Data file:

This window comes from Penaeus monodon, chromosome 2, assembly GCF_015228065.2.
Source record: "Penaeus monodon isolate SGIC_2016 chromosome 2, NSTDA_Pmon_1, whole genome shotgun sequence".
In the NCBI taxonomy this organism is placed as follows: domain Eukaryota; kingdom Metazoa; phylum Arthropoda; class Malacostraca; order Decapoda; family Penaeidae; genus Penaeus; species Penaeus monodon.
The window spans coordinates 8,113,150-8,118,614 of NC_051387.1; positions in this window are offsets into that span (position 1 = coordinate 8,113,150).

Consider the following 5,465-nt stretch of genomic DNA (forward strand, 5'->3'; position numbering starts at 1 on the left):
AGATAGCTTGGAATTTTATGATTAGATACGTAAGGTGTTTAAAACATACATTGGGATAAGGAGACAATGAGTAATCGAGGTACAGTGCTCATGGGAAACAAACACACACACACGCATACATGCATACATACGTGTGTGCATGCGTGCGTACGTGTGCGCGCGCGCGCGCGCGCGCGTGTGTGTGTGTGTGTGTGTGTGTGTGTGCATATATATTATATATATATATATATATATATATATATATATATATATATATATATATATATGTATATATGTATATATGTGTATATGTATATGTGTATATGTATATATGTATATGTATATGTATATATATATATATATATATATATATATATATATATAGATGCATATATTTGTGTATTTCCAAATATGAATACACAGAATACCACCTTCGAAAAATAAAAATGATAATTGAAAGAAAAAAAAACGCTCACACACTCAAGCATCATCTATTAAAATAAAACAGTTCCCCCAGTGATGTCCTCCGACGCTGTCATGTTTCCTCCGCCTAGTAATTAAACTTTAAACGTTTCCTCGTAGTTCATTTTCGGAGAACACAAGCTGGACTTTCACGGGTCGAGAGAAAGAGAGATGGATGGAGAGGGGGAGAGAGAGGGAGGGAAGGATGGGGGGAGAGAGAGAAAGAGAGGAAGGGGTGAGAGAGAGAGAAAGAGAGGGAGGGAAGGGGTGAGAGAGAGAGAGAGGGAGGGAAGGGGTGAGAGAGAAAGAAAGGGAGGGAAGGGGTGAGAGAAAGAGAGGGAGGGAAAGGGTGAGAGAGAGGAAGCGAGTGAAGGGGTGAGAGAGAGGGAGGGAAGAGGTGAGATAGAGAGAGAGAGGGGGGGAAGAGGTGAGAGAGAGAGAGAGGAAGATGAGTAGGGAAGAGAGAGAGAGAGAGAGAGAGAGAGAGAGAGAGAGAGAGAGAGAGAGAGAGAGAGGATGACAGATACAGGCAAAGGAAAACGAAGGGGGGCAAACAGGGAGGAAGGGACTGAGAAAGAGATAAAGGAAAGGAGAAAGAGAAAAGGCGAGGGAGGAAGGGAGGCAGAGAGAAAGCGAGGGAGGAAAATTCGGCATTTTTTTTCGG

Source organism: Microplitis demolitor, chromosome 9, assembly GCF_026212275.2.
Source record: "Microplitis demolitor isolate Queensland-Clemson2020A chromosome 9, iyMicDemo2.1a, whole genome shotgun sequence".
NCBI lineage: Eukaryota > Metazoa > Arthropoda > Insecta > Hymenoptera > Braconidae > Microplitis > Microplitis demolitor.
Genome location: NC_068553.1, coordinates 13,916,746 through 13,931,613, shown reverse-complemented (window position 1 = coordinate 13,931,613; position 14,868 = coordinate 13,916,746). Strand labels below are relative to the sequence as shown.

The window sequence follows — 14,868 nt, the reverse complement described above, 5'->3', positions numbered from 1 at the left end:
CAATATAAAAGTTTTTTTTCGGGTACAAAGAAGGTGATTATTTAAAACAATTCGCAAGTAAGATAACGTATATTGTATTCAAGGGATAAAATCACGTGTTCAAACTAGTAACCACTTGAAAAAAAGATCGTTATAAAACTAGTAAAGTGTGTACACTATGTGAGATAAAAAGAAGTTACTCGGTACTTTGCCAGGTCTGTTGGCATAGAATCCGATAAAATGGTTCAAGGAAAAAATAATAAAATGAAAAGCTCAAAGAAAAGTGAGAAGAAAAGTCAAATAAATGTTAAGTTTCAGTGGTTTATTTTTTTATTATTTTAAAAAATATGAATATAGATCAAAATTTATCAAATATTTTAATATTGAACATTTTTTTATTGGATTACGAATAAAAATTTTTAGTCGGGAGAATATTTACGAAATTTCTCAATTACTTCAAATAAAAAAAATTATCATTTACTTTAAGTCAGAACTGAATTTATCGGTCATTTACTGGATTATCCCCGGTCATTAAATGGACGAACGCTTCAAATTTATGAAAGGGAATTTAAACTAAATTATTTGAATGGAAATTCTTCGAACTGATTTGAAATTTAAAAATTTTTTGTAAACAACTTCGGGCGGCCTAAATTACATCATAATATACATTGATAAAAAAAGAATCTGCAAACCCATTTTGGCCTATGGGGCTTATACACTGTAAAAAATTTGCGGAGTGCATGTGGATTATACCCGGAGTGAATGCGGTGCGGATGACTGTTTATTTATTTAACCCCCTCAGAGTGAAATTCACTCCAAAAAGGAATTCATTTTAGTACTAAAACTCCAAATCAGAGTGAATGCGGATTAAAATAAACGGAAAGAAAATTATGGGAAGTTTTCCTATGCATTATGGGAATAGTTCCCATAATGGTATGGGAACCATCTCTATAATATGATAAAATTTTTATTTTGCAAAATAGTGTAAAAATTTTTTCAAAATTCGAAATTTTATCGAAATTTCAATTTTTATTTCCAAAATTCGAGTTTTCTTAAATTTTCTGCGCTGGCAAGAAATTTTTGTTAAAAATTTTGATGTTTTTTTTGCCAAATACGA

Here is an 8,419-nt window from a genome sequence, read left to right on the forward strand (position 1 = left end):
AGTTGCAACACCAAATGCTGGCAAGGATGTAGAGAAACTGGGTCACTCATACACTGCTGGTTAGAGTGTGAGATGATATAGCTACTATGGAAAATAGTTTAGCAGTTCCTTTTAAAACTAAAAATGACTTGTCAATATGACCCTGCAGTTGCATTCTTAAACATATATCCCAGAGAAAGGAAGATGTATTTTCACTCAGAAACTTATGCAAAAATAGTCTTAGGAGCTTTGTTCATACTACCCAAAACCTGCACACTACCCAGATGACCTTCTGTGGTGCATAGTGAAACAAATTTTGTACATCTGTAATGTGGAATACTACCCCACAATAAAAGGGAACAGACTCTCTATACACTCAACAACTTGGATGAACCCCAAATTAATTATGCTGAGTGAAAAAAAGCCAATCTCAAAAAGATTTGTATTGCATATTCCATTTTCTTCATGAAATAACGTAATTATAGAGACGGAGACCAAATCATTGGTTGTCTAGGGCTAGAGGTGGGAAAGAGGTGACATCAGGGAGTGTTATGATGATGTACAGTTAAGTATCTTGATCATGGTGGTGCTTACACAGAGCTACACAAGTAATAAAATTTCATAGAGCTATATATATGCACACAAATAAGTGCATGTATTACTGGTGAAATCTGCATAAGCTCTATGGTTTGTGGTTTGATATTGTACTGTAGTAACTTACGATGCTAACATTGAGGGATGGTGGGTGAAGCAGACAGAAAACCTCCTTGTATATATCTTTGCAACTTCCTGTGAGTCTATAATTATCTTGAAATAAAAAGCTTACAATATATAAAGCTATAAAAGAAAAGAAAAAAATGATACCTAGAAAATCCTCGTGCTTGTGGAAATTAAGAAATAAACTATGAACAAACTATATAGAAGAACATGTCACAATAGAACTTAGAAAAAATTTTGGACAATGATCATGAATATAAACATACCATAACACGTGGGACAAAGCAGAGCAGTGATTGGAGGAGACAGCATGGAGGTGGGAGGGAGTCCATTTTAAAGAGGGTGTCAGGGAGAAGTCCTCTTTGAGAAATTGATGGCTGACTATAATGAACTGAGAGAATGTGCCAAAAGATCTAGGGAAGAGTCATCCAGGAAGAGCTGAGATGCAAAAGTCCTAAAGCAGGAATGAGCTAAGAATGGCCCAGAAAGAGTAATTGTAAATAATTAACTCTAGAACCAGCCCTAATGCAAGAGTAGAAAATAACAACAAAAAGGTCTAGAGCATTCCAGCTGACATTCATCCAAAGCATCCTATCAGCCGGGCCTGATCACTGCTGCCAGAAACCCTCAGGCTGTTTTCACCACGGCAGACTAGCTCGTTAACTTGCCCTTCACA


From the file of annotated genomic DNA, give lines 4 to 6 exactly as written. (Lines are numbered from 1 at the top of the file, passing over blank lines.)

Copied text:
The window spans coordinates 8,113,150-8,118,614 of NC_051387.1; positions in this window are offsets into that span (position 1 = coordinate 8,113,150).

Consider the following 5,465-nt stretch of genomic DNA (forward strand, 5'->3'; position numbering starts at 1 on the left):
AGATAGCTTGGAATTTTATGATTAGATACGTAAGGTGTTTAAAACATACATTGGGATAAGGAGACAATGAGTAATCGAGGTACAGTGCTCATGGGAAACAAACACACACACACGCATACATGCATACATACGTGTGTGCATGCGTGCGTACGTGTGCGCGCGCGCGCGCGCGCGCGTGTGTGTGTGTGTGTGTGTGTGTGTGTGCATATATATTATATATATATATATATATATATATATATATATATATATATATATATATATATGTATATATGTATATATGTGTATATGTATATGTGTATATGTATATATGTATATGTATATGTATATATATATATATATATATATATATATATATATATAGATGCATATATTTGTGTATTTCCAAATATGAATACACAGAATACCACCTTCGAAAAATAAAAATGATAATTGAAAGAAAAAAAAACGCTCACACACTCAAGCATCATCTATTAAAATAAAACAGTTCCCCCAGTGATGTCCTCCGACGCTGTCATGTTTCCTCCGCCTAGTAATTAAACTTTAAACGTTTCCTCGTAGTTCATTTTCGGAGAACACAAGCTGGACTTTCACGGGTCGAGAGAAAGAGAGATGGATGGAGAGGGGGAGAGAGAGGGAGGGAAGGATGGGGGGAGAGAGAGAAAGAGAGGAAGGGGTGAGAGAGAGAGAAAGAGAGGGAGGGAAGGGGTGAGAGAGAGAGAGAGGGAGGGAAGGGGTGAGAGAGAAAGAAAGGGAGGGAAGGGGTGAGAGAAAGAGAGGGAGGGAAAGGGTGAGAGAGAGGAAGCGAGTGAAGGGGTGAGAGAGAGGGAGGGAAGAGGTGAGATAGAGAGAGAGAGGGGGGGAAGAGGTGAGAGAGAGAGAGAGGAAGATGAGTAGGGAAGAGAGAGAGAGAGAGAGAGAGAGAGAGAGAGAGAGAGAGAGAGAGAGAGAGAGAGGATGACAGATACAGGCAAAGGAAAACGAAGGGGGGCAAACAGGGAGGAAGGGACTGAGAAAGAGATAAAGGAAAGGAGAAAGAGAAAAGGCGAGGGAGGAAGGGAGGCAGAGAGAAAGCGAGGGAGGAAAATTCGGCATTTTTTTTCGG